Response: We disagree with this comment because, as indicated in the preamble to the NPRM, it is necessary to specify which State must submit the overdue debt to CRAs to avoid both States submitting the same arrearage in a single case. Having both the initiating and responding State IV-D agency report overdue support to CRAs could result in the misconception that an obligor's child support debt is greater than it actually is. There are three major CRAs, Experian,

Equifax, and TransUnion, and one State reporting arrearages is adequate and appropriate.

Proposed Sec. 303.7(c)(10) Renumbered as (c)(9)--Request for Review of

Support Order 1. Comment: One commenter asked that OCSE clarify that the requirement in proposed Sec. 303.7(c)(10), to send a request for review of a support order to another State within 20 calendar days of determining that review is appropriate and receipt of the information necessary to conduct the review, means that the request should be sent to a State having continuing exclusive jurisdiction (CEJ) to modify an order.

Response: This requirement, renumbered as Sec. 303.7(c)(9), has been retained from the previously existing regulation under initiating

State responsibilities. The only change is adding a reference to section 466(a)(10) of the Act, as the timing and requirements for review and adjustment have changed over the years. If the initiating

State has the legal authority to adjust the order, 45 CFR 303.8(f)(1) requires it to: ``conduct the review and adjust the order pursuant to this section.'' Otherwise, a review request must be sent to a State that has legal authority to adjust the support order. This may be either the State with CEJ to modify its controlling order or, where everyone has left the State that issued the controlling order, the non- requesting party's State.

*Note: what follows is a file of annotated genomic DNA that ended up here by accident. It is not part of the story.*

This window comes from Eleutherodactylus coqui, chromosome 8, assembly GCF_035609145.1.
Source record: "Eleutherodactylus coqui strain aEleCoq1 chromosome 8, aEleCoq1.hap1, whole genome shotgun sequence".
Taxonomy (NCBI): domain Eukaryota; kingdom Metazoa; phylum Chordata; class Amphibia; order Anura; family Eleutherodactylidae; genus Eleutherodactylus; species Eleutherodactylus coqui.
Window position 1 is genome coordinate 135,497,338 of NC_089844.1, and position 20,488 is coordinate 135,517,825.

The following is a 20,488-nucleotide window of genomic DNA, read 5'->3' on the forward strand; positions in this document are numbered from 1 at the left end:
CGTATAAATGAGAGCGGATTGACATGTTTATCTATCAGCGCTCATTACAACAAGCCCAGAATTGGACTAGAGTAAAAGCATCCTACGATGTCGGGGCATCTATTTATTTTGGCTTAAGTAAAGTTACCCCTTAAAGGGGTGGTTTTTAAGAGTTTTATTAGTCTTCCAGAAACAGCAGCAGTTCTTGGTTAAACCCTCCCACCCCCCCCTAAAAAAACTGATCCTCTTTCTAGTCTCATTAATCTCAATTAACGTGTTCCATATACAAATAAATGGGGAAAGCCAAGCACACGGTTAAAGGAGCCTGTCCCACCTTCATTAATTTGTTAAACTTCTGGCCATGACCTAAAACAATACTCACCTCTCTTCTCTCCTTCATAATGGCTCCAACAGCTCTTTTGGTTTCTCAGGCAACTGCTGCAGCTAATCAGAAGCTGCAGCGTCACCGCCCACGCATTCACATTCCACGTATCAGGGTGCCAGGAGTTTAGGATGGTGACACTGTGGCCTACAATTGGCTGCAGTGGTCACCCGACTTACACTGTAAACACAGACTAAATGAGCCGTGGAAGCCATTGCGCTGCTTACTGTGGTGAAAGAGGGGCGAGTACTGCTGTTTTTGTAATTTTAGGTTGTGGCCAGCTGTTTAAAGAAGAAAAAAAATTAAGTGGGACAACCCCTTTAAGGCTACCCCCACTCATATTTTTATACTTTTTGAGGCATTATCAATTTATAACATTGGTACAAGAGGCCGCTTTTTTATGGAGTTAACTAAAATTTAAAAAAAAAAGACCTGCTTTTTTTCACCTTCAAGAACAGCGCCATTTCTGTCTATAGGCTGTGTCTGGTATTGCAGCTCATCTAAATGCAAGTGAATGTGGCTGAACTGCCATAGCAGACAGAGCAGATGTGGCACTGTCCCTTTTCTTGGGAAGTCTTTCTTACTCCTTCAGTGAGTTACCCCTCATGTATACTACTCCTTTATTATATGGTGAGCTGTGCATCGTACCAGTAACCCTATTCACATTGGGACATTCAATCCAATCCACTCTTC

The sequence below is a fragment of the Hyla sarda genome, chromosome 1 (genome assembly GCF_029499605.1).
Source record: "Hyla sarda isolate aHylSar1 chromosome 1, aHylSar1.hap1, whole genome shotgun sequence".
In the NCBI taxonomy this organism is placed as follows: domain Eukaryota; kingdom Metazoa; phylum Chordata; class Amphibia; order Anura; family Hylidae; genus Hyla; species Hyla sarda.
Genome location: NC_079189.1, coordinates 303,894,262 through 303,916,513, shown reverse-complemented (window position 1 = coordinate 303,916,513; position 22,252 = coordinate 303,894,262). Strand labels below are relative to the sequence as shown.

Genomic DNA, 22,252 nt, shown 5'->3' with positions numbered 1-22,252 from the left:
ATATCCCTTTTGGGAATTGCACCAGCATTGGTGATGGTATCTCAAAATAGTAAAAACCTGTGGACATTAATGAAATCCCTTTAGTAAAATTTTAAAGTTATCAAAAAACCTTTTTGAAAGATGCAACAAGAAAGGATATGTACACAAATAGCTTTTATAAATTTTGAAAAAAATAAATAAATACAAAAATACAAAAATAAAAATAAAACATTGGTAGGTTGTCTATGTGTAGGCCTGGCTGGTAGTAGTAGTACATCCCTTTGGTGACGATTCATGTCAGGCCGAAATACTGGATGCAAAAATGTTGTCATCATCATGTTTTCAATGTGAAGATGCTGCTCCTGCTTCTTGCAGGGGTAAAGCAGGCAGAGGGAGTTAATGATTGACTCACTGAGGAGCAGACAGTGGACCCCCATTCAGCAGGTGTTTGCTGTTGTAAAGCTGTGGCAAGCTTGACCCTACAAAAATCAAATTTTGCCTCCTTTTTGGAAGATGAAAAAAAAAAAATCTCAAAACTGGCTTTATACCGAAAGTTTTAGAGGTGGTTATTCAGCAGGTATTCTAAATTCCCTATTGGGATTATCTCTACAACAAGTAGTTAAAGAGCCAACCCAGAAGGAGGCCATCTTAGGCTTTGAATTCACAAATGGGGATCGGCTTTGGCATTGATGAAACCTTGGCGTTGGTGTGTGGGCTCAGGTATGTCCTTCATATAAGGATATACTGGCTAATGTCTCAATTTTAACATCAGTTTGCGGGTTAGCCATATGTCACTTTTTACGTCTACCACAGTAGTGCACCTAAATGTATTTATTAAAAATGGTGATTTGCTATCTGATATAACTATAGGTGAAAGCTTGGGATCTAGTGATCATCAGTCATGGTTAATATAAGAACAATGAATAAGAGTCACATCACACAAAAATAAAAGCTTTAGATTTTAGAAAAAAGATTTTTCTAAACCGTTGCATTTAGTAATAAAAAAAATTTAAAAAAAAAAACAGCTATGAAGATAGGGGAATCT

Proposed Sec. 303.7(c)(11) Renumbered as (c)(10)--Distribution and

Disbursement 1. Comment: One commenter stated that the requirement in proposed

Sec. 303.7(c)(11) for the initiating State to distribute and disburse support collections received should be strengthened to prohibit direct withholding by a State for arrearages assigned to that State when the obligee is receiving services in another State or when support is due to the family under the ``families first'' distribution provisions of

PRWORA. Another commenter gave the following scenarios:

Scenario 1

The custodial party is receiving services in one State [the first

State], the obligor lives in a second State, and assigned arrearages are owed to a third State for Temporary Assistance for Needy Families

(TANF) paid to the family. The second State will only accept a reciprocal case from the first State, and will tell the third State to send its case to the first State to collect the third State's arrearages because the first State (the initiating State) is responsible for distribution.

Scenario 2

The commenter stated that there are also situations in which the custodial parent is not receiving services from any State IV-D agency, and a responding State will not accept another State's case for collection of assigned arrearages only, indicating that the responding